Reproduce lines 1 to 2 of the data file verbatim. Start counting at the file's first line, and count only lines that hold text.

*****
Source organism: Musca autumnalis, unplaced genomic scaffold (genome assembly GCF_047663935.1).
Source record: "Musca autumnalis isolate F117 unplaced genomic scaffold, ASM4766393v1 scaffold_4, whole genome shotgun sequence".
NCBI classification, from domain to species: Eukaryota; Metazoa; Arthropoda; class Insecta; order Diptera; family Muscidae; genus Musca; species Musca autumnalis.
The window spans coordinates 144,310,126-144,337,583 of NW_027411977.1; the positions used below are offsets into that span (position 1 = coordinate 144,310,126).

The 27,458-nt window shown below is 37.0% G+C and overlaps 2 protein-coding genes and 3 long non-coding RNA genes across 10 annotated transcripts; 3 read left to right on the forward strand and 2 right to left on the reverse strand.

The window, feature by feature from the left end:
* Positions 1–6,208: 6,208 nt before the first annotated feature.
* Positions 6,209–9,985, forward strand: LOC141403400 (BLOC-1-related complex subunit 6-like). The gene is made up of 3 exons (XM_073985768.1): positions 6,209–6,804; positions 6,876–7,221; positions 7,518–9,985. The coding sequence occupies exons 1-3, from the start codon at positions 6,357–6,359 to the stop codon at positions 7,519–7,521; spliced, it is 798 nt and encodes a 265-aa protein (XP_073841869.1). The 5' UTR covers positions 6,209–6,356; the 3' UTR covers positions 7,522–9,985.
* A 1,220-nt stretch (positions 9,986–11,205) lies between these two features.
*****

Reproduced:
Source organism: Musca autumnalis, unplaced genomic scaffold (genome assembly GCF_047663935.1).
Source record: "Musca autumnalis isolate F117 unplaced genomic scaffold, ASM4766393v1 scaffold_4, whole genome shotgun sequence".